Integrating BAS, controls for smart buildings

Technology integration between all engineering disciplines will create a smart building that can enhance building operations.

06/26/2017


Learning objectives:

  • Learn how networking building infrastructure and systems can lead to a smart building.
  • Plan for integrated building technology with CSE MasterFormat Division 25.

Smart buildings are made up of complex systems containing equipment, control devices, and sensors managed with networking infrastructure, processors, computers, and servers. The traditional construction approach to smart building infrastructure pushes down most implementation details and technology choices to multiple levels of contractors. In turn, these professionals design, procure, and implement infrastructure systems without any collaboration of effort or choices across disciplines.

The resulting absence of a standardized network architecture, security scheme, and user interface for the entire facility creates a fragmented network of systems that proves more difficult to operate, maintain, and expand over the building lifecycle.

Figure 1: The West 2nd District project team that includes Envise is employing breakthrough strategies in design, engineering, construction, and environmental systems to create a game-changing new cultural place. Courtesy: West 2nd DistrictAlthough it is possible to manipulate a smart building after construction is complete, it comes at a cost. The traditional construction approach must rapidly evolve, much like today’s operational technologies, to change the way that smart building technology is incorporated into new construction. Embracing this transformation will help building owners and operators avoid the sunk costs of meeting specifications at minimum, as well as the costs of integrating smart systems after the building is occupied. Translating the idea of integration to actuality requires upfront coordination and a collaborative team of experts from the architecture, engineering, and construction tiers focused on reducing construction and lifecycle costs through a technology-focused approach.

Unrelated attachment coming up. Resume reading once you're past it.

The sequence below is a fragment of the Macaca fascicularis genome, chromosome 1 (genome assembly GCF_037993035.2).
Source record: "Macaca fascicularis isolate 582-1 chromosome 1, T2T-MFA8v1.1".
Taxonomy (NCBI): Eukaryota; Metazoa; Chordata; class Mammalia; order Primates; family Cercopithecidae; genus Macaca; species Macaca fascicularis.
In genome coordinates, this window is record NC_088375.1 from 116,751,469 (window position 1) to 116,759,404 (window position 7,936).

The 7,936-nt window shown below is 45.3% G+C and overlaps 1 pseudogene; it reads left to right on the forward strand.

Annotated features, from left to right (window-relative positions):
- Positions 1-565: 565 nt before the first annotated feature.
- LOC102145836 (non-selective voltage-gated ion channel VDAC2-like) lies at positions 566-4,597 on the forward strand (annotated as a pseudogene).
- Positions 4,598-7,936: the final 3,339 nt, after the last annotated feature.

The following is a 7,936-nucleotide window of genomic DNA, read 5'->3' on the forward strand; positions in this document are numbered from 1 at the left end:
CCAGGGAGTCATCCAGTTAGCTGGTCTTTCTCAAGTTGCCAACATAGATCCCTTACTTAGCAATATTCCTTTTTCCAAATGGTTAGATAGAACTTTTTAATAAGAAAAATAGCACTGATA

Maximizing the sum of all parts

A successfully integrated system will add greater value to the overall project as opposed to each individual design discipline that uses embedded technologies to monitor and control its respective systems.

For example, lighting and HVAC have many overlapping features, such as zone occupancy sensors and schedules, front-end visualization software, tools for setup and configuration, Ethernet and fiber-optic cabling, and communication protocols. These similarities present an opportunity to remove duplications and minimize the number of devices required to accomplish the same goal; automation tasks also can be streamlined once the systems are live. All of this adds up to eliminated waste.

In addition to lighting and HVAC, several other systems are responsible for maintaining any complex project including access control, closed-circuit TV, life safety, metering for utilities, and solar and energy storage. The importance of eliminating inefficiencies and minimizing waste in any building is no longer a value add. Today, it is a necessity for the long-term lifecycle management of any smart building.